What if you could finance a real-estate development project, say a hotel, with minimal equity, very minimal debt and a lot of, what should I call it, easy money? sounds good, right? welcome to the wonderful world of EB5!
When I first arrived in LA I wasn’t sure whether I arrived i’m in China or in America. In the airport, I heard mostly Chinese and in many parts of LA County the shop signs were all in Chinese. The first day I went to get a haircut and no one in the shop could speak any English. So I wondered why do places like Arcadia, Monrovia, San Marino and San Gabriel feel like Shanghai? and how did they all get there? Please don’t get me wrong, I loved to see all the Chinese people around me and it made me feel like I’m in China — a country that I truly love.
When I lived in China, I heard many things about the EB5 visa program and how excited Chinese people were about it. You invest $500k in a Targeted Employment Area (TEA) and you get a Green Card. Many agencies and promoters took advantage of the opportunity and marketed, with varying degrees of success, the EB5 projects to Chinese people.
“If the will to believe stirs within the customer, the merchandise will be supplied — without warranty”
During my visit to LA, my good friend Todd invited me to a real-estate “seminar” to which Chinese people enrolled in order to learn more about EB5 “investment opportunities.” At the seminar, guest speakers told investors how great the American economy is doing, how good it is to invest in hotels and senior living facilities and so on. The reason that these types of properties are promoted is that they create employment, which is a necessary condition to qualify for the EB5 program. In those presentations the presenters ran the usual tricks of torturing the data to show phenomenal returns on what they had to sell. One very common technique is to start the measurement of the returns at the bottom of the recession and then show that in the last 5 years these properties appreciated so much in value. From that, most of us take a mental shortcut and interpolate straight into the future. For instance, if I were to sell you the S&P500 by using the same technique it would have sounded like that: “Over the last 5 years it appreciated by 150%, or a compunded average of 20% per year. Isn’t it amazing?” (Answer: Nope! because the long-term average is somewhat below 10%. But people don’t care about that).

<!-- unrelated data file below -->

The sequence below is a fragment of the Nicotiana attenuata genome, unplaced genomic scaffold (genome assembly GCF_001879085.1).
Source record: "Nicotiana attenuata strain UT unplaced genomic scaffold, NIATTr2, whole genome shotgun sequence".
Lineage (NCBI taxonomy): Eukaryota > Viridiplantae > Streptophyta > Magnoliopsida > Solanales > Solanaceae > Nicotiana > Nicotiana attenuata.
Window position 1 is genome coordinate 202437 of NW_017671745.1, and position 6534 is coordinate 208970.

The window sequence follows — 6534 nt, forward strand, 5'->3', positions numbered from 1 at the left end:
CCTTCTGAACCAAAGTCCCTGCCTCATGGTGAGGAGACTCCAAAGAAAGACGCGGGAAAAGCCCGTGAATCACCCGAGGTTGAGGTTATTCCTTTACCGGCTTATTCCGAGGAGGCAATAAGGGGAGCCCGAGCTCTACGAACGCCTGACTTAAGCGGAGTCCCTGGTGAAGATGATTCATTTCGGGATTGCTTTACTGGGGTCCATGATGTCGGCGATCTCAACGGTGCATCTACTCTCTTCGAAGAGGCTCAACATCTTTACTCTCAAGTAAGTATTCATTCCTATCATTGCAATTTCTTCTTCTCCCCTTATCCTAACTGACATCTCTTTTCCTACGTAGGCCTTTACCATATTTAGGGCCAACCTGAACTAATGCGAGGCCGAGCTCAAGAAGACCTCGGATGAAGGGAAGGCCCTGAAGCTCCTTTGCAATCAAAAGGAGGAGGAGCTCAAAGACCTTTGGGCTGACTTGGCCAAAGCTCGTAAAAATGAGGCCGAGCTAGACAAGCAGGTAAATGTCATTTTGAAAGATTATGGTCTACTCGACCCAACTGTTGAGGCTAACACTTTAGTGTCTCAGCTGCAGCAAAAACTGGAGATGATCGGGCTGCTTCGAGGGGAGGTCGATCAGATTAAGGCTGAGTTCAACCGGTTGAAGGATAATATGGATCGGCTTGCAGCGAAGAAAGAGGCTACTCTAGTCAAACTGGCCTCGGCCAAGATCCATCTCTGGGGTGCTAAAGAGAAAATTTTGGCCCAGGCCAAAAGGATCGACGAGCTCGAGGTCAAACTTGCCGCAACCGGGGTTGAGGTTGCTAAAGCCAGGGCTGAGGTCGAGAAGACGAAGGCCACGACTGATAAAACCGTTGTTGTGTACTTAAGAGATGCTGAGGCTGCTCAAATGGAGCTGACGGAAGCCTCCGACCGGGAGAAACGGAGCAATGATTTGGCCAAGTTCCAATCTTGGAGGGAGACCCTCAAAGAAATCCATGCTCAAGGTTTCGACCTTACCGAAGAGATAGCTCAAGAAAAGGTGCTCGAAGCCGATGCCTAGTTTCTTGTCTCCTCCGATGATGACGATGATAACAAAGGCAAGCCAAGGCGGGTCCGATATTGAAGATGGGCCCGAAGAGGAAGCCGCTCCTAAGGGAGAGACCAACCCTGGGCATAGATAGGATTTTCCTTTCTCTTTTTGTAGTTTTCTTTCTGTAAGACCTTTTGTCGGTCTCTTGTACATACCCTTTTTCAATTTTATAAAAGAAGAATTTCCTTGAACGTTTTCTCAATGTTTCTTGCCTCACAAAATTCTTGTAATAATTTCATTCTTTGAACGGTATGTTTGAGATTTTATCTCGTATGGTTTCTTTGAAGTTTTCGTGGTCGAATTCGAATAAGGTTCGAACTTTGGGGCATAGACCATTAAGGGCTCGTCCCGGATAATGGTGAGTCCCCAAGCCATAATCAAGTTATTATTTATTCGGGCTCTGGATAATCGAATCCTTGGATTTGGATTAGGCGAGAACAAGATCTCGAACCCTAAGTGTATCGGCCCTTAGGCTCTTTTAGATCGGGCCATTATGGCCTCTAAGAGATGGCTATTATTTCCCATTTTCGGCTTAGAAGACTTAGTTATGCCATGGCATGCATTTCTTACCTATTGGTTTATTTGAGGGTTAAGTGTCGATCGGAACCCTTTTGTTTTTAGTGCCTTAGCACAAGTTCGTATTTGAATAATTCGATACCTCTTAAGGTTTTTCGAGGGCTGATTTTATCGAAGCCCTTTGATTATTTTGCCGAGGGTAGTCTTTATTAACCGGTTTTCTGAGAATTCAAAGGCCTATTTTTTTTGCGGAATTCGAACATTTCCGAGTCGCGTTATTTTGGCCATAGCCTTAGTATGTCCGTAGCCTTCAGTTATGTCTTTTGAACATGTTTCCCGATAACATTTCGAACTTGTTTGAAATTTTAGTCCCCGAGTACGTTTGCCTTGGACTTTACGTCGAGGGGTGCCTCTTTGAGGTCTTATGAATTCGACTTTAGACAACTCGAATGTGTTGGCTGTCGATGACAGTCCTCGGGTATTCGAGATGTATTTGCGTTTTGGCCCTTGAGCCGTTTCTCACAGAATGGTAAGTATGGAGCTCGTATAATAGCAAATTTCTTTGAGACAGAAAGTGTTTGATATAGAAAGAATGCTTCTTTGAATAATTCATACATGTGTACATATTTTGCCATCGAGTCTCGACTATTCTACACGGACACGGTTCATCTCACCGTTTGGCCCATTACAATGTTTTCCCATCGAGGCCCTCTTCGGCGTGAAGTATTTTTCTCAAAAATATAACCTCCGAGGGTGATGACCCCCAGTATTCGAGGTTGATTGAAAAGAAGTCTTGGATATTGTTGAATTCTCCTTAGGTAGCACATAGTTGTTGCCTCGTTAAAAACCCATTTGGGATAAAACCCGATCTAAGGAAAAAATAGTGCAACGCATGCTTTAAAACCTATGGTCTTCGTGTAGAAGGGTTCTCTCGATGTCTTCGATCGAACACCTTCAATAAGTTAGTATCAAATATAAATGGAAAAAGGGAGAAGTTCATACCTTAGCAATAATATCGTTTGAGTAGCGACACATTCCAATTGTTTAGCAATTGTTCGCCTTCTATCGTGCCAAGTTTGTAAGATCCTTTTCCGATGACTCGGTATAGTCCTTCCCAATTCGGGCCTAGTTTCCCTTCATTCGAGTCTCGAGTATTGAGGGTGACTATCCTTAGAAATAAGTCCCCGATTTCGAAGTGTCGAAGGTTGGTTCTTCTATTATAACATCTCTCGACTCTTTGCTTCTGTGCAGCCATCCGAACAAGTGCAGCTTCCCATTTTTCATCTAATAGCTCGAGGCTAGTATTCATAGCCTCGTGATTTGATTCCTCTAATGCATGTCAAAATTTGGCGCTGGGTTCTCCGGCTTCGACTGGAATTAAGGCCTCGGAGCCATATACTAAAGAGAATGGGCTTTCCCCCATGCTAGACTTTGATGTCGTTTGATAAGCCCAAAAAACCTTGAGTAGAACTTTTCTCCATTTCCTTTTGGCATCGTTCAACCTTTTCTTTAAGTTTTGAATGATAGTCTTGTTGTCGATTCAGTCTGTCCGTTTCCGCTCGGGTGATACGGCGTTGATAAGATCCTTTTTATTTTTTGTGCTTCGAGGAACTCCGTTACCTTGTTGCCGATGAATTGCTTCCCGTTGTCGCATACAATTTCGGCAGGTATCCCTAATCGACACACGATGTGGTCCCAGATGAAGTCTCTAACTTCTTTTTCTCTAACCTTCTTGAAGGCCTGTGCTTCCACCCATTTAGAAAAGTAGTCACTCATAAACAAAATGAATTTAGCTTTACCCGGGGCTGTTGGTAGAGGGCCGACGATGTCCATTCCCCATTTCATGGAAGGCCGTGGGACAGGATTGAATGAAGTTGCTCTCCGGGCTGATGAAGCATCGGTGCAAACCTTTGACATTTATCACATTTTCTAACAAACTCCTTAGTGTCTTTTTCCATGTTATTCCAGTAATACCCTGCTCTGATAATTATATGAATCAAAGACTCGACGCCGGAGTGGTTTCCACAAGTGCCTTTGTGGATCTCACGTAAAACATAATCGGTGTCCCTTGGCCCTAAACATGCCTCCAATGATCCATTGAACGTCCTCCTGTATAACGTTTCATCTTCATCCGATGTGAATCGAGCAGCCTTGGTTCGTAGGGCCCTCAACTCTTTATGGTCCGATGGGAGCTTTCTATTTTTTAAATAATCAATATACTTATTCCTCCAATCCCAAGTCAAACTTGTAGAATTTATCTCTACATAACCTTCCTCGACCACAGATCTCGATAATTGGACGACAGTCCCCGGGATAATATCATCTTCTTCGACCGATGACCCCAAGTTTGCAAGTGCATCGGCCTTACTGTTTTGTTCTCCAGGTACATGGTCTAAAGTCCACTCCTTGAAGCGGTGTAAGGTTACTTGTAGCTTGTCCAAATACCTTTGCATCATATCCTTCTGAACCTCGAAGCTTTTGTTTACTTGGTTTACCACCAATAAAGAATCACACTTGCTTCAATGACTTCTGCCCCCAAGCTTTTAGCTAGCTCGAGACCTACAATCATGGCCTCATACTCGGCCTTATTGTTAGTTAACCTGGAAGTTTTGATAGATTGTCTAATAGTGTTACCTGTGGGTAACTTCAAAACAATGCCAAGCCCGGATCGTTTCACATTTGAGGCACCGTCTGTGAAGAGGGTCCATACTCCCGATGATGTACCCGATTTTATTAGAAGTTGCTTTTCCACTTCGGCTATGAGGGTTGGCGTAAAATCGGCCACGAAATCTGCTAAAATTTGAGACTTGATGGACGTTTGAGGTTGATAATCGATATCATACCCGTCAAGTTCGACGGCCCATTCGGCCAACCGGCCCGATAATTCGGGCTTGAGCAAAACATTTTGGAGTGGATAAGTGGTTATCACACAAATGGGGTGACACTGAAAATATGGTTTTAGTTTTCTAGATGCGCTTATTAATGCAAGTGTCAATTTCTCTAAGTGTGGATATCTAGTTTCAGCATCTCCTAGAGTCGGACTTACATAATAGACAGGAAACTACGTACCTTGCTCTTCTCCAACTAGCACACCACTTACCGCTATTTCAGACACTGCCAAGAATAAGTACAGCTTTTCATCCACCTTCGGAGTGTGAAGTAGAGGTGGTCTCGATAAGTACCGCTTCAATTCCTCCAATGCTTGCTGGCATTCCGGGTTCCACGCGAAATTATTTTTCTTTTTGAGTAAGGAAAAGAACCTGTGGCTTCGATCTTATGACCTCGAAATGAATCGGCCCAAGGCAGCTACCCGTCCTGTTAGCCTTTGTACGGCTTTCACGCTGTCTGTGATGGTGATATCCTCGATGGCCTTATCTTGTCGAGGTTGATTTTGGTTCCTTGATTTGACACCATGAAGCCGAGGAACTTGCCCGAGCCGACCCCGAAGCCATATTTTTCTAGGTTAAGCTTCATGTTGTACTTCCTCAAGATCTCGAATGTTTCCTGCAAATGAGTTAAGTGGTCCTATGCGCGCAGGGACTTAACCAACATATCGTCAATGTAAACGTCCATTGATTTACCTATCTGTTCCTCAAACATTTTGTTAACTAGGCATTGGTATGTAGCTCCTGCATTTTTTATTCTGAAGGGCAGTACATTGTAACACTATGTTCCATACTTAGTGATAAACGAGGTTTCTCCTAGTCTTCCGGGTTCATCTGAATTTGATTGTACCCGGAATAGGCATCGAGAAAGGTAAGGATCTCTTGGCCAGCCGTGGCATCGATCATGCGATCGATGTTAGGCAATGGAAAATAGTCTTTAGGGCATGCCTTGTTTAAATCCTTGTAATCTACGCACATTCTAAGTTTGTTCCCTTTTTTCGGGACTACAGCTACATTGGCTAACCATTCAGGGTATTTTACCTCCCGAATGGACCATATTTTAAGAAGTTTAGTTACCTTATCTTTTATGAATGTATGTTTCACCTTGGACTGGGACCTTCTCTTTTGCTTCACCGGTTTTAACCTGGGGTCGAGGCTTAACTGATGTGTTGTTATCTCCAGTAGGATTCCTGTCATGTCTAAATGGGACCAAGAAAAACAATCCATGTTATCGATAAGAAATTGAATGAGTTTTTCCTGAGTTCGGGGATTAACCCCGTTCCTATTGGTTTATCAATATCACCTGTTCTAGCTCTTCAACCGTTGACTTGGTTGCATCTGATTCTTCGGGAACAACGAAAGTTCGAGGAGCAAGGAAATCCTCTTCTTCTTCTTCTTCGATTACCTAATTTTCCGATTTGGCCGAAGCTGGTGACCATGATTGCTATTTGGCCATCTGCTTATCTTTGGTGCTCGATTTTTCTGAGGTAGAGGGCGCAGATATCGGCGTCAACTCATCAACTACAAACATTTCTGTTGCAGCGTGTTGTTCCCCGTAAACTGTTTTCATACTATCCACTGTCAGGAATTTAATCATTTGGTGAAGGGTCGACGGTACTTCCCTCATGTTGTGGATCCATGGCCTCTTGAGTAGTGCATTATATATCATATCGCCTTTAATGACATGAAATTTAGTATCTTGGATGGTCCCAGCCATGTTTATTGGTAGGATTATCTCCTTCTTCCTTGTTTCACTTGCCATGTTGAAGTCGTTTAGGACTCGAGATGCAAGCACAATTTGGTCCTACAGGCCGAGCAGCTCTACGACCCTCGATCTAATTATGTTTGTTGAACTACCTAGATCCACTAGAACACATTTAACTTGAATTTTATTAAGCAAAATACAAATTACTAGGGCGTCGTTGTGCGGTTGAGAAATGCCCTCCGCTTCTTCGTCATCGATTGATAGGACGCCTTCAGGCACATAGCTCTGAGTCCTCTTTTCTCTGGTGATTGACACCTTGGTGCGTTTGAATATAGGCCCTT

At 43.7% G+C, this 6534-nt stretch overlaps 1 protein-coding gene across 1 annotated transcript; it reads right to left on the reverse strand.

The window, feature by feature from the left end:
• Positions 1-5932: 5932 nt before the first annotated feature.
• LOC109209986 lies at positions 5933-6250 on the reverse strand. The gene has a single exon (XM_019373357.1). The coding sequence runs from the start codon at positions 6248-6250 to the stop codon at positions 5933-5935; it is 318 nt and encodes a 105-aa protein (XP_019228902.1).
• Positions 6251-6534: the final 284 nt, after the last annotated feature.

Why do promoters go at such great length to raise money from Chinese people? After all, it’s a huge marketing operation and money for those real-estate projects can be raised locally in America. Fortunately, during the convention I met a nice young lady who promoted EB5 (and other) projects and after the convention she was kind enough to take me behind the scenes of the EB5 program — and it was very interesting.
Typical EB5 Project
For the uninitiated, here is a diagram of a typical EB5 project: